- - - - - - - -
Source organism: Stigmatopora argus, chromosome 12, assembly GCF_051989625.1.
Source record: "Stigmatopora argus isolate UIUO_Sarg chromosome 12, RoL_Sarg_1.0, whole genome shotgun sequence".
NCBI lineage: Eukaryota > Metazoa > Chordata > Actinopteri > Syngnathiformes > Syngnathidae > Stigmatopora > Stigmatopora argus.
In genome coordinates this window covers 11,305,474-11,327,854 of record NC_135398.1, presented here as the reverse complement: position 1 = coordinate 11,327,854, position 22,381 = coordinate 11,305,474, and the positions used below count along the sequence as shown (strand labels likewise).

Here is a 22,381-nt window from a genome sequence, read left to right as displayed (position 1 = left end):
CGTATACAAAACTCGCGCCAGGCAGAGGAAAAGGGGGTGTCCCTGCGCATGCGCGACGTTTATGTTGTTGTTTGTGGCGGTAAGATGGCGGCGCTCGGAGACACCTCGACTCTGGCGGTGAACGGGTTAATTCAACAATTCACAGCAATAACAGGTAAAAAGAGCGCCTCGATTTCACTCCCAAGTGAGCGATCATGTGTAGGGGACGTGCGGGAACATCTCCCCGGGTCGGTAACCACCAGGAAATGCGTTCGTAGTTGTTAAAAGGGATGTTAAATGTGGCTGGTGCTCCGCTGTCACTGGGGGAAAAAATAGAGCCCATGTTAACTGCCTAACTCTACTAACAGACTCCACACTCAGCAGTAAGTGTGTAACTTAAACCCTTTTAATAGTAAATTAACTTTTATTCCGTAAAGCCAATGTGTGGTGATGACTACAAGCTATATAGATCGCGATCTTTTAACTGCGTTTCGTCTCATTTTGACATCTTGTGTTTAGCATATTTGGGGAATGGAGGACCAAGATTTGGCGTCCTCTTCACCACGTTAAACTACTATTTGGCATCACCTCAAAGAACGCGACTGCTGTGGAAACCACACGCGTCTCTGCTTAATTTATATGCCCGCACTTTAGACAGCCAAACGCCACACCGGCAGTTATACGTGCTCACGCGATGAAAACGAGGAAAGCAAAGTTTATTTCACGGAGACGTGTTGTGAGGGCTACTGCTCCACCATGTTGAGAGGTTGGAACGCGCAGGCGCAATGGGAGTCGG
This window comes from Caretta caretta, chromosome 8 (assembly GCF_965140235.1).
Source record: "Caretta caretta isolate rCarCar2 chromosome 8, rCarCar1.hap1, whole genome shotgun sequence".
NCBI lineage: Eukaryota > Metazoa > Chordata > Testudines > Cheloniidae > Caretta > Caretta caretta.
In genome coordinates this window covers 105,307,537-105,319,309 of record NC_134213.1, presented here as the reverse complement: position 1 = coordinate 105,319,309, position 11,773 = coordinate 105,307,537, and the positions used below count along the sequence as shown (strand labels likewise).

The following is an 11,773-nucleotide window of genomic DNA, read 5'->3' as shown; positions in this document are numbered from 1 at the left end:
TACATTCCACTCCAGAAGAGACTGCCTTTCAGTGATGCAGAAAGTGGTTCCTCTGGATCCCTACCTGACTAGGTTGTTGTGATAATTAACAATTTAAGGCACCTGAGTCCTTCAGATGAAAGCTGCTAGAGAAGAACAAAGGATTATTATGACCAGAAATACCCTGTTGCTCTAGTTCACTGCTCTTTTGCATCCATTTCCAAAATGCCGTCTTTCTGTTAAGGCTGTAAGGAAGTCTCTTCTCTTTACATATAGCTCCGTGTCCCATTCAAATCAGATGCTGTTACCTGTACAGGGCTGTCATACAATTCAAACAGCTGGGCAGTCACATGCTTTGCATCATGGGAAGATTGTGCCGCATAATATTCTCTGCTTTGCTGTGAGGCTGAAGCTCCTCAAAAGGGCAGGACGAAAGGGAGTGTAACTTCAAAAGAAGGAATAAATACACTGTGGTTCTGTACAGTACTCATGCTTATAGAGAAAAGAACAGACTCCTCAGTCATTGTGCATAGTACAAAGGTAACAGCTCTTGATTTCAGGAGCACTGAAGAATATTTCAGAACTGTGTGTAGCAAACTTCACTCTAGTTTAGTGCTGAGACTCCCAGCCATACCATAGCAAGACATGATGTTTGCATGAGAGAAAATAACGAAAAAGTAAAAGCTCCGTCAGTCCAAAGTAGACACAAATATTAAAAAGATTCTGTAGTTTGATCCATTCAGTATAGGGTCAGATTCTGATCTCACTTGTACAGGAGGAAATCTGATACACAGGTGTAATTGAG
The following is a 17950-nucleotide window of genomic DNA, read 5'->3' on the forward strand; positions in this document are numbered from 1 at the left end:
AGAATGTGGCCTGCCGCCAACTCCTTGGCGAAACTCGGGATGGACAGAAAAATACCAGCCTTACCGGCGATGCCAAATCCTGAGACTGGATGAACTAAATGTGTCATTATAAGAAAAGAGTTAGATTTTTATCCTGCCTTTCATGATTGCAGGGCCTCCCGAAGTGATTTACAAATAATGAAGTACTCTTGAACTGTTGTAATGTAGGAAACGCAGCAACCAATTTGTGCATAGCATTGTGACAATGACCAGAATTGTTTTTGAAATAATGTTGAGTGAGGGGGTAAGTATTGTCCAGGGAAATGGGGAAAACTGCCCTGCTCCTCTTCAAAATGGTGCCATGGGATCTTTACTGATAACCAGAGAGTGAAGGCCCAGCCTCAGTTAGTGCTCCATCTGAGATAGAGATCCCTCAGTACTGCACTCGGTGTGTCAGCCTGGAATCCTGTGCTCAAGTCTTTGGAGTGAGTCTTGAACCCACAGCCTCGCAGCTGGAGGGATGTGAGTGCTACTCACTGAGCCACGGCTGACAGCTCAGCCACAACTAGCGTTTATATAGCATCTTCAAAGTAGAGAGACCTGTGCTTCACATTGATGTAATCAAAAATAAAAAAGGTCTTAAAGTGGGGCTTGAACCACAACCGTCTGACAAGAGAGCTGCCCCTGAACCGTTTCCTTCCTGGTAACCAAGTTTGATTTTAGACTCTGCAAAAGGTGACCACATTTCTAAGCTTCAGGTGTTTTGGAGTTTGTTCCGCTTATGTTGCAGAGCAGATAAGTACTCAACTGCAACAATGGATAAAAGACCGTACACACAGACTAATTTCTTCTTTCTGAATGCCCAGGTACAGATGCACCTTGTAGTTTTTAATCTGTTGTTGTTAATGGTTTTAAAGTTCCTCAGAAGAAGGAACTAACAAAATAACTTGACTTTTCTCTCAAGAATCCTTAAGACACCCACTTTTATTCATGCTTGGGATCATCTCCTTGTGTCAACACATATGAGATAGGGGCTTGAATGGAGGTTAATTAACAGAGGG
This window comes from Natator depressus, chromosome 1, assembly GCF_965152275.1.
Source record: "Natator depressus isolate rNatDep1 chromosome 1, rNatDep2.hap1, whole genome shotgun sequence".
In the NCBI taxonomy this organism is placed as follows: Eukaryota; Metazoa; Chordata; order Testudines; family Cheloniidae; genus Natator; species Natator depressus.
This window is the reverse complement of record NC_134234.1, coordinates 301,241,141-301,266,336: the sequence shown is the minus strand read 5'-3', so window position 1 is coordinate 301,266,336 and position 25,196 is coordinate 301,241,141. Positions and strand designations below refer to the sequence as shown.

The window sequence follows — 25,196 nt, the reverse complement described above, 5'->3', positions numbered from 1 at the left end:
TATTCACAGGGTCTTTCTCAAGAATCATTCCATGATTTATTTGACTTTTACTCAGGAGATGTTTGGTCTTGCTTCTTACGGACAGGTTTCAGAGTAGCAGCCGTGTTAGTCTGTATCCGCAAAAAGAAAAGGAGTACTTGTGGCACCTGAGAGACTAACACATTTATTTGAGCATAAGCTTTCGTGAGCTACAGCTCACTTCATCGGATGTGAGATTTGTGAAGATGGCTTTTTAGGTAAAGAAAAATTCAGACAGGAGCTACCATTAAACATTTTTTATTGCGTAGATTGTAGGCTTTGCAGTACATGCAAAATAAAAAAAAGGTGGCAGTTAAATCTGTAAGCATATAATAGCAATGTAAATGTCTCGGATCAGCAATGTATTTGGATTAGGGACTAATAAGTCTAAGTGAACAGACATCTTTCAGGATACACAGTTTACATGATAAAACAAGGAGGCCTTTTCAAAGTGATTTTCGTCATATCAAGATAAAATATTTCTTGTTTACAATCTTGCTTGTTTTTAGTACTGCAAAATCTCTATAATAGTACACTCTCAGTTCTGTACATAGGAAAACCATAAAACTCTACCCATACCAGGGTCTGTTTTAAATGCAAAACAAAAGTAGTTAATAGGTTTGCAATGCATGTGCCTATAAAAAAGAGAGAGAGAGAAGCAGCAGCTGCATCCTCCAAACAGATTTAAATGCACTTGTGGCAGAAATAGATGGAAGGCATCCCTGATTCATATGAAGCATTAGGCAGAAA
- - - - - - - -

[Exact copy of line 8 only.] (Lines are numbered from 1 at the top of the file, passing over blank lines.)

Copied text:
Source record: "Caretta caretta isolate rCarCar2 chromosome 8, rCarCar1.hap1, whole genome shotgun sequence".